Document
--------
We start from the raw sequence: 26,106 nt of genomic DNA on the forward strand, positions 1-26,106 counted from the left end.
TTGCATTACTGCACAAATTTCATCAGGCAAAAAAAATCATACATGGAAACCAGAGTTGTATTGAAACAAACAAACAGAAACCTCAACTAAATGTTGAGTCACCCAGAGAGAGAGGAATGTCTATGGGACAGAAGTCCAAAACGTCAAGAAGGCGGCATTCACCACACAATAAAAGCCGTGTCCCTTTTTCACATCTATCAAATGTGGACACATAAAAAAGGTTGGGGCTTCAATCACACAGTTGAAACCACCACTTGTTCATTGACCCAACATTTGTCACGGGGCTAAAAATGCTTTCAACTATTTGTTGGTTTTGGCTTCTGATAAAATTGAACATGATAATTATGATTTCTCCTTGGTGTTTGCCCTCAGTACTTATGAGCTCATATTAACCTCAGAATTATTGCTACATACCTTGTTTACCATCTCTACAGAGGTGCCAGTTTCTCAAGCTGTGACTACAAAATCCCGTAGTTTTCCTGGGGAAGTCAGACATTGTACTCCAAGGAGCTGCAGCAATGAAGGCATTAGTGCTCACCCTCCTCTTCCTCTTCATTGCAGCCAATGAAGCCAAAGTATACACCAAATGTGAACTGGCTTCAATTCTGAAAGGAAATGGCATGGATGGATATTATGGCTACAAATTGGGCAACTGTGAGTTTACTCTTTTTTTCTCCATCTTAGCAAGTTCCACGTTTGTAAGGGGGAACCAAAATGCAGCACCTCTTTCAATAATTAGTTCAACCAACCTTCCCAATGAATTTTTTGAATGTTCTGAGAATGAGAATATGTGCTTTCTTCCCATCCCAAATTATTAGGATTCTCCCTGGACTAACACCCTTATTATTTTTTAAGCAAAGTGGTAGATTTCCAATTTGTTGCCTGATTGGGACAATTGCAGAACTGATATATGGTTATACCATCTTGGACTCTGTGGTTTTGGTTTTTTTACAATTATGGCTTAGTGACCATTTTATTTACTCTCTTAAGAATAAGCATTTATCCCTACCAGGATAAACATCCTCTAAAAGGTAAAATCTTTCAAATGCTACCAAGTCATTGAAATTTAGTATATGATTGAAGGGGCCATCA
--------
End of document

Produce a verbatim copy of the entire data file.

We start from the raw sequence: 26,106 nt of genomic DNA on the forward strand, positions 1-26,106 counted from the left end.
TTGCATTACTGCACAAATTTCATCAGGCAAAAAAAATCATACATGGAAACCAGAGTTGTATTGAAACAAACAAACAGAAACCTCAACTAAATGTTGAGTCACCCAGAGAGAGAGGAATGTCTATGGGACAGAAGTCCAAAACGTCAAGAAGGCGGCATTCACCACACAATAAAAGCCGTGTCCCTTTTTCACATCTATCAAATGTGGACACATAAAAAAGGTTGGGGCTTCAATCACACAGTTGAAACCACCACTTGTTCATTGACCCAACATTTGTCACGGGGCTAAAAATGCTTTCAACTATTTGTTGGTTTTGGCTTCTGATAAAATTGAACATGATAATTATGATTTCTCCTTGGTGTTTGCCCTCAGTACTTATGAGCTCATATTAACCTCAGAATTATTGCTACATACCTTGTTTACCATCTCTACAGAGGTGCCAGTTTCTCAAGCTGTGACTACAAAATCCCGTAGTTTTCCTGGGGAAGTCAGACATTGTACTCCAAGGAGCTGCAGCAATGAAGGCATTAGTGCTCACCCTCCTCTTCCTCTTCATTGCAGCCAATGAAGCCAAAGTATACACCAAATGTGAACTGGCTTCAATTCTGAAAGGAAATGGCATGGATGGATATTATGGCTACAAATTGGGCAACTGTGAGTTTACTCTTTTTTTCTCCATCTTAGCAAGTTCCACGTTTGTAAGGGGGAACCAAAATGCAGCACCTCTTTCAATAATTAGTTCAACCAACCTTCCCAATGAATTTTTTGAATGTTCTGAGAATGAGAATATGTGCTTTCTTCCCATCCCAAATTATTAGGATTCTCCCTGGACTAACACCCTTATTATTTTTTAAGCAAAGTGGTAGATTTCCAATTTGTTGCCTGATTGGGACAATTGCAGAACTGATATATGGTTATACCATCTTGGACTCTGTGGTTTTGGTTTTTTTACAATTATGGCTTAGTGACCATTTTATTTACTCTCTTAAGAATAAGCATTTATCCCTACCAGGATAAACATCCTCTAAAAGGTAAAATCTTTCAAATGCTACCAAGTCATTGAAATTTAGTATATGATTGAAGGGGCCATCA